Recently I read a discussion thread at a LinkedIn Tech Comm group in which Aaron, my CEO, claimed MindTouch didn’t support single sourcing. He was promptly contradicted by a MindTouch customer, Amanda Cross of ExactTarget, and prominent Tech Comm leader who just kicked off a guest blog series here at the MindTouch blog. Later on another MindTouch customer from EMC echoed Amanda’s call that they too use MindTouch for single sourcing.
When your company introduces a new product, or a familiar category of product with major new features, there’s a lot of internal excitement about its potential in the marketplace. You know your new product is the best, your beta testers are excited, your developers are psyched and your marketing department has identified the most common use cases for your product and are targeting prospective buyers through email, trade shows, social media and all the usual channels. You may even notice that your beta testers are signing on, there’s a buoyant increase in trial users and a flurry of lead generation activity. So far so good! Right?
Well maybe, but chances are you’re not closing as many opportunities as you were sure you would, and you’ve noticed the early passion for your product has waned. This is why you and your sales reps and your marketing folks are pinching the bridges of their noses and wondering why these prospects can’t see the beauty of the thing you’ve created.
I’m often asked by customers and prospective buyers of MindTouch how they can show or hide help and product documentation based on the user that views an article without having to create multiple versions of the documentation. Good news! This is easy with MindTouch.
There are a variety of user stories for this kind of functionality. In short, it’s either user/group/role based permissioning or URL based variations on content. In some scenarios it requires creating a master documentation, or base docs, that all other derivative docs inherit. Here are a couple that come up pretty often. These are the most common user stories we hear and address (in no particular order):
Providing top-notch customer service doesn’t have to involve lengthy back-and-forth calls with your users. It can be much easier. In fact, bad product documentation could be hurting your customer retention. Indeed your help and product documentation is a valuable customer relationship management (CRM) tool that you might be overlooking. Your documentation increases customer retention and turns your users into product experts whom would never dream of leaving your products. So, it’s more important than ever to seriously consider whether your product documentation is actually proving useful.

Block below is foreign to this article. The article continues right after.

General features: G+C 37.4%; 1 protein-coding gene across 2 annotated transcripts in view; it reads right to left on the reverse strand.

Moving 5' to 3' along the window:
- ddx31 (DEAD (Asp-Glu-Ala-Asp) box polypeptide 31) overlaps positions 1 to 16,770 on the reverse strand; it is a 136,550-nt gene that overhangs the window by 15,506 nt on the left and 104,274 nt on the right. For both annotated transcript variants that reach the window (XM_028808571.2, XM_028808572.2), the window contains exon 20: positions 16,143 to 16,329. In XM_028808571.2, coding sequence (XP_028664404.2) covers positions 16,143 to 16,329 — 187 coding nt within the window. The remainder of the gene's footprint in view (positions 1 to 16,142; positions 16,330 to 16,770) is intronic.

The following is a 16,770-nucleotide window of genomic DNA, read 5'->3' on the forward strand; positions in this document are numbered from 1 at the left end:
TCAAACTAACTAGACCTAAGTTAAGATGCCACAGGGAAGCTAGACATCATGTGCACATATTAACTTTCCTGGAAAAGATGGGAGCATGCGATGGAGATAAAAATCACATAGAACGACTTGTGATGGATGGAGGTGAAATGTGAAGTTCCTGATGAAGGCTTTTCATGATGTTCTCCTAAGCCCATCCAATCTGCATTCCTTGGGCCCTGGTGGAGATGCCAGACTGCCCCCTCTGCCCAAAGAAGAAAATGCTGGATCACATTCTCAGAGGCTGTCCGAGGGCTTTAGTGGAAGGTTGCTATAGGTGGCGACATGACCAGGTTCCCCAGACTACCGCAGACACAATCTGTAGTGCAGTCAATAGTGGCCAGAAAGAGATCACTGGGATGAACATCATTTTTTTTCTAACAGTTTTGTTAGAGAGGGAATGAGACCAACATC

Recent studies concluded by Greenfield Online, Datamonitor, Ovum analysts and Genesys, concluded that companies in the United States lose about $83 billion annually in product abandonment, customer churn and defections due to customer support failures. Globally, across the 16 largest economies, the total loss to support failure was $338 billion annually. The main reason these losses continue is a lack of actionable insight to the consumers’ support expectations and the real customer experience with products. Companies using twenty year old static support architecture, commonly referred to as Help 1.0 environments, are virtually blind to their customers’ sense of product and support fulfillment and are considered by support industry experts to be particularly vulnerable to support failures.
Many companies operating these Help 1.0 environments today are managing their help documentation through CMS platforms like IXIAsoft, SDL TriSoft, SDL LiveContent, DocZone, Astoria, Componize and other DITA XML based products. Though these are powerful tools, and represent a significant investment in document and knowledgebase asset management, they have fallen short of their full ability to empower support leaders with insight because they’re typically tasked to publish to static Help 1.0 dead end publishing points like PDFs, CD-ROMs, and HTML.